Important COVID-19 Vaccine Information for
Mary Washington Medicare Advantage Members

Vaccine production and distribution are currently ramping up with three different vaccines now approved for emergency authorization use. Virginia is now vaccinating tiers 1a, 1b, and 1c. If you are unsure of your tier, please visit for more information.

Mary Washington Healthcare (MWHC) is proud to partner with the Virginia Department of Health and Rappahannock Area Health District to help vaccinate our community members. We encourage Mary Washington Medicare Advantage members to register; please visit to get started.

This is a rapidly changing situation, so please stay in touch with your primary care physician, health system, and your pharmacy for the latest news on vaccine availability. We will keep you posted as we learn any additional information. Meanwhile, it is very important to continue following CDC guidance around face coverings, social distancing, and other protective measures for the foreseeable future. These steps will remain important to protecting you and others.

COVID-19 Vaccine: Frequently Asked Questions

Does the vaccine work?Yes. Large clinical trials have shown that both the Pfizer and Moderna vaccines are 95% effective in preventing you from getting sick with COVID-19. The newest vaccine manufactured by Johnson & Johnson is 66% effective. All three vaccines report 100% effective in reducing the severity of infection and reducing the chances of hospitalization from COVID-19.
If I get a vaccine can I still catch and transmit the virus?We know the vaccines reduce the risk of getting sick from COVID-19, but we do not yet know if they prevent infection without symptoms. We also do not know if people who have been vaccinated can transmit the virus to other people.
What are the new coronavirus variants that we are hearing about in the news?The coronavirus mutates frequently. There are new strains being identified around the world that are now spreading here in the U.S., such as the so called “U.K. variant.” So far from what scientists know, the U.K. variant can be more infectious, but the good news is, the vaccines are still believed to be effective. More will need to be researched about other strains as they are identified. Getting the vaccine remains one of the best steps we can all take to protect ourselves, our families, and our communities.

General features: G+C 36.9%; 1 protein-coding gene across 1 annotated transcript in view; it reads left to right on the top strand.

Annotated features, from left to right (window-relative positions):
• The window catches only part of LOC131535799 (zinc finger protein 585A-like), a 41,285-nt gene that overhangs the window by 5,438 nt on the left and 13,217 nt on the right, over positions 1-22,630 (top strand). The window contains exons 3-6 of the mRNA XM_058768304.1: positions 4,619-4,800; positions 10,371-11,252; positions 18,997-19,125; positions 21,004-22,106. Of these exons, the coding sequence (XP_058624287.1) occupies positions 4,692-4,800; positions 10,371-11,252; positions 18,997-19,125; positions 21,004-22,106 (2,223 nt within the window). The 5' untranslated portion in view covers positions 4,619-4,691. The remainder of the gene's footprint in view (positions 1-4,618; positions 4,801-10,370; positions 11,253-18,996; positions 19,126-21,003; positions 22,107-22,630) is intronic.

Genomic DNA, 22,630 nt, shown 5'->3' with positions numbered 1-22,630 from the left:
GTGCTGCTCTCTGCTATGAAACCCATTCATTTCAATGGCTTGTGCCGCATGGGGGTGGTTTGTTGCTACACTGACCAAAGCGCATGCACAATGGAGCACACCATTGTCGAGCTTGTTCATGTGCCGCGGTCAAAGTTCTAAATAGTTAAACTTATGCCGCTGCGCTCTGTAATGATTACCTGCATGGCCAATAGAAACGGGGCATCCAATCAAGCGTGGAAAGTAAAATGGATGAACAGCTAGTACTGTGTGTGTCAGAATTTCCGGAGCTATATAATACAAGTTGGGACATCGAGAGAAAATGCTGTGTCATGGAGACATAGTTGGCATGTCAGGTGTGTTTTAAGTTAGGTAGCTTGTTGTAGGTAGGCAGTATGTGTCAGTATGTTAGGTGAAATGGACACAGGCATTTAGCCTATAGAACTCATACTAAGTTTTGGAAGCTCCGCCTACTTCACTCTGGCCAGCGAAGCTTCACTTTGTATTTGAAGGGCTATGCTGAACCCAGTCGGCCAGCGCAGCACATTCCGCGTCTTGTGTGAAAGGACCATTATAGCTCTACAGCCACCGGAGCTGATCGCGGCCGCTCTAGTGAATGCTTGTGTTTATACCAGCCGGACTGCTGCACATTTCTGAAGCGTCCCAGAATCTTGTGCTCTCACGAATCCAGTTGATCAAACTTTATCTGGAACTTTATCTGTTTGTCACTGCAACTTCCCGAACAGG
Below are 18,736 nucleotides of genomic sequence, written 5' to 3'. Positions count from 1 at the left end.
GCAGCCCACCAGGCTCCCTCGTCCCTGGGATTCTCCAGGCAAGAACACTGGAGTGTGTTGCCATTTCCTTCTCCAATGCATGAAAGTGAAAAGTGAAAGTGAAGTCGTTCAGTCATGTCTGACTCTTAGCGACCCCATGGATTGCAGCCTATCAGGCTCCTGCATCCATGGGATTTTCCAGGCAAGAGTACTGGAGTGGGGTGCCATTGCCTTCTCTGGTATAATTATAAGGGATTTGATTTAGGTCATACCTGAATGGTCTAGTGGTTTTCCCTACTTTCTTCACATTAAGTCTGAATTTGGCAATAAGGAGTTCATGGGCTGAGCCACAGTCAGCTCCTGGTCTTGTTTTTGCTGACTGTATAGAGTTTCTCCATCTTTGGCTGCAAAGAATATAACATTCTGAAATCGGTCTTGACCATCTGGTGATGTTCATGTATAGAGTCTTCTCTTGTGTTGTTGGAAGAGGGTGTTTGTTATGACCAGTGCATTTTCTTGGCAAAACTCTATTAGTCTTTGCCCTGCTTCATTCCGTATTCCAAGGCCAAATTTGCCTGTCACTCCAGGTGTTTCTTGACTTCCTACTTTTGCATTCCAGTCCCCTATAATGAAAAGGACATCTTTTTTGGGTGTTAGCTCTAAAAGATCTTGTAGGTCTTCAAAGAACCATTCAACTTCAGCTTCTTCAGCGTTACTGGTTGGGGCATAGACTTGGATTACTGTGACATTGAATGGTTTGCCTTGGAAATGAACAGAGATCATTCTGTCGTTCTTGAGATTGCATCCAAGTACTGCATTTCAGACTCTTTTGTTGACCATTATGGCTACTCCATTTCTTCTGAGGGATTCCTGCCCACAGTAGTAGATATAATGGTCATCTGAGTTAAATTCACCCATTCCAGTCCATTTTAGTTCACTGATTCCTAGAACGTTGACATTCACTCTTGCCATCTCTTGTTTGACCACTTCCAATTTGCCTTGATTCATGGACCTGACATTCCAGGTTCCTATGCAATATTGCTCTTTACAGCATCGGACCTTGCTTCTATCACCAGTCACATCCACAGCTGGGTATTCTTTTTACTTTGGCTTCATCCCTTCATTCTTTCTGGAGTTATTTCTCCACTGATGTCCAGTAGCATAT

I’ve already had COVID-19, should I still get the vaccine?Yes. The CDC recommends that individuals who previously tested positive for COVID-19 should be vaccinated. This is because natural immunity to COVID-19 (if it does develop at all) is believed to last for only a limited time and does not provide long-term protection against new infections.
Is the vaccine safe?Yes. Only mild to moderate temporary immune responses have been reported in most people. Common immune responses include fever, chills, body aches, headache, fatigue, and muscle soreness at injection site, generally resolving within a few days. If necessary, they can be easily managed by over-the-counter medications such as Tylenol.
Can I get COVID-19 from the vaccine?No. None of the shots contain live coronavirus that can cause infection, so it is impossible to get COVID-19 from the vaccine. The vaccines contain a small part of the virus that gives the body a set of instructions to destroy the live virus if you come in contact with it.
When can I get the vaccine?The COVID-19 vaccine is available to all individuals age 65 or older and those with chronic medical conditions. As additional vaccines are distributed, more widespread vaccinations will become available. Depending upon which vaccine is provided in the clinic, you will receive either one shot or two shots a few weeks apart, based on FDA criteria. If you require a second shot, you’ll be told when to return after getting your first shot. It’s important that you return for your second shot so that you are fully protected.
What should I do now?All members are now eligible to receive the vaccine. To register for an appointment, visit Consult your doctor if you have any questions prior to registering. Also, continue taking precautions to protect yourself and others including wearing a mask when out in public and practicing social distancing.

For more information about the COVID-19 vaccine and additional tips for staying safe, you can visit the Centers for Disease Control website:

Centers for Disease Control